Staunton, January 21 – The ideology of the Great Victory is being actively promoted by Vladimir Putin both as the foundation of his power and as the basis for the creation of a civic Russian nation, Galia Ackerman, the author of Le Régime immortel: la guerre sacrée de Poutine (Paris, 2019), says.
In an interview taken by Igor Eidman, the Russian sociologist who is the editor-in-chief of the M.News portal, the Franco-Russian historian argues that the introduction and elaboration of this new ideology has taken place “quite quickly” since 2014 (mnews.world/ru/vosstavshie-mertvetsy-2-0-istorik-galina-akkerman-o-kulte-pobedy-i-pobede-novogo-yazychestva-v-rossii).
It involves in the first instance “the rewriting of history” so as to suggest that there is nothing that Russians should not be proud of during the war and especially during “those two years when Stalin and Hitler were allies.” To that end, the Kremlin leader has made Poland Russia’s “chief enemy.”
Increasingly, Ackerman says, Putin’s Great Victory cult is taking on the characteristics of “a pagan religion,” including in particular the notion that the regime is promoting that each year on Victory Day, the dead come down to earth “walk with us the living” thus adding their presence to the idea that Russians are “one immortal people.”
“That the cult of Victory has become a new religion is also obvious from the fact that the Orthodox Church in recent years has been drawn into it” and forced to take a back sea to the state religion. In many ways, she says, this recalls what happened in Germany under Hitler to Christianity.
Hitler did not ban the church, “but the powers in the Third Reich remained pagan, and Votan was much more ‘their’ personage than Jesus. The Church never completely was removed from the scene but it was subordinated and fitted into the cult of Victory” that the Nazis wanted to be central.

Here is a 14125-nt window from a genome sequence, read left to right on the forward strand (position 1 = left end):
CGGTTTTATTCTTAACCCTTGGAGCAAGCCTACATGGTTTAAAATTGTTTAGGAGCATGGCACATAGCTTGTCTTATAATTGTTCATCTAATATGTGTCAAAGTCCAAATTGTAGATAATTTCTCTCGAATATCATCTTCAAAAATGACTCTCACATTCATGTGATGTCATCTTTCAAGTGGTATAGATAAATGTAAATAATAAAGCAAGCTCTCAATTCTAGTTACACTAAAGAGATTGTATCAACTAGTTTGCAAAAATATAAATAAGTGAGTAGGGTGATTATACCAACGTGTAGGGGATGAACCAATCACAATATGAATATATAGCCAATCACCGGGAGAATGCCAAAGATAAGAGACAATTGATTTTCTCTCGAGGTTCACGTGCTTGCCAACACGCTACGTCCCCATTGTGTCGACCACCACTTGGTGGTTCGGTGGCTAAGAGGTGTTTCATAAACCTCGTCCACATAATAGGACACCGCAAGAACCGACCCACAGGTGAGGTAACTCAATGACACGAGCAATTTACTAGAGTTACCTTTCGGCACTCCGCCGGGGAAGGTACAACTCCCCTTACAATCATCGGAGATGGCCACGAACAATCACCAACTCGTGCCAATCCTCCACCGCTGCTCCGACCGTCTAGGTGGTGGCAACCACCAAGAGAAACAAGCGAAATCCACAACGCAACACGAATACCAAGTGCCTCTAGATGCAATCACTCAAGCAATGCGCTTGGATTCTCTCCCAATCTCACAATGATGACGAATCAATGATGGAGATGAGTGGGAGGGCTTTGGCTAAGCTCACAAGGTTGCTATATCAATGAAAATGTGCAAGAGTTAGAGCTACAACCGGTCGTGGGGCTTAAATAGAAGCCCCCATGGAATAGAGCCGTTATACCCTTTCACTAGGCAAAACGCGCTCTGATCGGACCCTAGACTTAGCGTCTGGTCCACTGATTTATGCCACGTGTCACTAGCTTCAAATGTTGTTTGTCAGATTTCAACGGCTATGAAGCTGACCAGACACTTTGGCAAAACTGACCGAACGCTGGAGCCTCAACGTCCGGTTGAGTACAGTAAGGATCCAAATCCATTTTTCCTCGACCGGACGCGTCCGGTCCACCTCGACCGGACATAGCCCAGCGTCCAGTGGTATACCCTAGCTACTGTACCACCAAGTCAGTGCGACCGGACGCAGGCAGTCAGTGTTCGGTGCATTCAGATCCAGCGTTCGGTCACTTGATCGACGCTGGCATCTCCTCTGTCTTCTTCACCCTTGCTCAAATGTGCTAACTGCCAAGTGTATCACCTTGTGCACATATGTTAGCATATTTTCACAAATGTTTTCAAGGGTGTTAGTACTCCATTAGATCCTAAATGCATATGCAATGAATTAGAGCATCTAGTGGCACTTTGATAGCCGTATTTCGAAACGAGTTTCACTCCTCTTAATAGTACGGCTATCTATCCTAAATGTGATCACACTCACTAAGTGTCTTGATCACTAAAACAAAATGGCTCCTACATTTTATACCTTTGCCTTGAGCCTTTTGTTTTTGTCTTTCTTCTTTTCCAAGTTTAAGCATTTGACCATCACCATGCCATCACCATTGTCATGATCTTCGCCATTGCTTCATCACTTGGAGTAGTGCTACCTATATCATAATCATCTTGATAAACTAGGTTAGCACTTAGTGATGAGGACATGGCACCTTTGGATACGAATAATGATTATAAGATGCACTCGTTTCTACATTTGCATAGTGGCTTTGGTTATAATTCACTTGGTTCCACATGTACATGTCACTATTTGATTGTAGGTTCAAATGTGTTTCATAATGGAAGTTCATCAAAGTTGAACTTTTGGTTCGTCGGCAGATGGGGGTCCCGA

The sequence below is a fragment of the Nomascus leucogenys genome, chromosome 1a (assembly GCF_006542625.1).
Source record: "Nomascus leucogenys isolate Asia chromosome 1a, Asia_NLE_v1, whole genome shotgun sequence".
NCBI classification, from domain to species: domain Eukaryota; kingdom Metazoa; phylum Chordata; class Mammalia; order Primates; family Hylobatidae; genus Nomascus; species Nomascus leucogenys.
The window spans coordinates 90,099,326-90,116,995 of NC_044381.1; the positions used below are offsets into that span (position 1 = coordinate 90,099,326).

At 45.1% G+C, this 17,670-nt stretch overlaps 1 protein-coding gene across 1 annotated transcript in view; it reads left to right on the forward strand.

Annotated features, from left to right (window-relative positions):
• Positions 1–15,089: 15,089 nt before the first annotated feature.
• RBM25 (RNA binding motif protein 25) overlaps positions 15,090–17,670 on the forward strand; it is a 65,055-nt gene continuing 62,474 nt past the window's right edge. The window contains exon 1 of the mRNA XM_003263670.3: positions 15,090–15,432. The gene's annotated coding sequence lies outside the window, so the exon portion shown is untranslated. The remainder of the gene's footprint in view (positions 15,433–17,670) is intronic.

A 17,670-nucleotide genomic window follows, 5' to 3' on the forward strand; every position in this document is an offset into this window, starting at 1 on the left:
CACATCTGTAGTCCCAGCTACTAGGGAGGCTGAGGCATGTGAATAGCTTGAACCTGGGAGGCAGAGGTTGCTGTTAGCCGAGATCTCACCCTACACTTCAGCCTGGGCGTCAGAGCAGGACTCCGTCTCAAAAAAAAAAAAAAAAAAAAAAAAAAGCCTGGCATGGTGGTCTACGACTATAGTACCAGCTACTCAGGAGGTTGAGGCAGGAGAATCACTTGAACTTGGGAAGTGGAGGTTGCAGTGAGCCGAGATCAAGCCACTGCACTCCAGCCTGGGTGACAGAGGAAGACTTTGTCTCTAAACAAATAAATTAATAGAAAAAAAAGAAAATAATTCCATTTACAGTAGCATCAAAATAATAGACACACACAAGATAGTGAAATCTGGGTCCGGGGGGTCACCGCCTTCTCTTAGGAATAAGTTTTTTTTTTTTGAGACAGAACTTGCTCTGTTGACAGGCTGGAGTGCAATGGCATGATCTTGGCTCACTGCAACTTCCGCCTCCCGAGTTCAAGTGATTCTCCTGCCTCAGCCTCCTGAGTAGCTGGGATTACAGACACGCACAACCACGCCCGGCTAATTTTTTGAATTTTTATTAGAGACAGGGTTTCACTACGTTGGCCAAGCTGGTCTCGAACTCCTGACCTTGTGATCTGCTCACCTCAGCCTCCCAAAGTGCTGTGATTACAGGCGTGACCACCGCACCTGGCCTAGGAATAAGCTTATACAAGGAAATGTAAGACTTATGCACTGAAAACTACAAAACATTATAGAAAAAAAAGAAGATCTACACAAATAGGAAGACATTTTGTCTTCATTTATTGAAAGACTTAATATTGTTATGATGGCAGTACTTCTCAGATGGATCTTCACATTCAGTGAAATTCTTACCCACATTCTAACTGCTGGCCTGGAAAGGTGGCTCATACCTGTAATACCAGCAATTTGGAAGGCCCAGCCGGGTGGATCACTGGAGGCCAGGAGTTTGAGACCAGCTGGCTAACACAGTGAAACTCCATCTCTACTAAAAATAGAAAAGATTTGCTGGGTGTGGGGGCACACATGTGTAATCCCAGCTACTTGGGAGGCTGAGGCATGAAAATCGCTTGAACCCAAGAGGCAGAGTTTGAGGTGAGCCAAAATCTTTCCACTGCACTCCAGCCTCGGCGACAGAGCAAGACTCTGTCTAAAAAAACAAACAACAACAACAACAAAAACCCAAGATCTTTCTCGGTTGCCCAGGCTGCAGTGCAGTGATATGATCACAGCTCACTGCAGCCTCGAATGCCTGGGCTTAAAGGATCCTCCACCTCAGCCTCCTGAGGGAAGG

The Kremlin faces a problem in this area, however. Its “cult presupposes the complete rehabilitation of the Soviet Union and the Soviet system. None of its mistakes is to be acknowledged.” The 1937 trials have already been justified, and ever more of its crimes are now being celebrated as triumphs.
But the church which has canonized as the new martyrs, many of the victims of the Soviet system, cannot go the whole way, Ackerman says. To do so would be to completely discredit itself. It does provide some institutional support but other groups like the Military Historical Society and the Young Army are more significant in that regard.
And it is worth noting that there still aren’t any icons of Stalin in Orthodox churches, at least not yet.
A major reason that the Cult of Victory could displace the Orthodox faith among Russians so quickly and easily, the Franco-Russian scholar continues, is that “70 years of atheism destroyed traditional religion and morality” for the overwhelming majority of the population.
“There are sincere believers, but they are only a handful. The rest like Putin go to church twice a year and stand with a candle. Thus it is easy for them to pass over to such syncretism. The majority only have as a need the return to an idealized USSR. The church is mere decoration and custom.”
Ackerman insists that what Russians at present want to see returned is the Soviet Union rather than the Russian Empire. “For the majority of Russians, the past that is close to them is the Soviet past. For the ordinary person, the closest thing in the new cult is the glorification of the USSR.”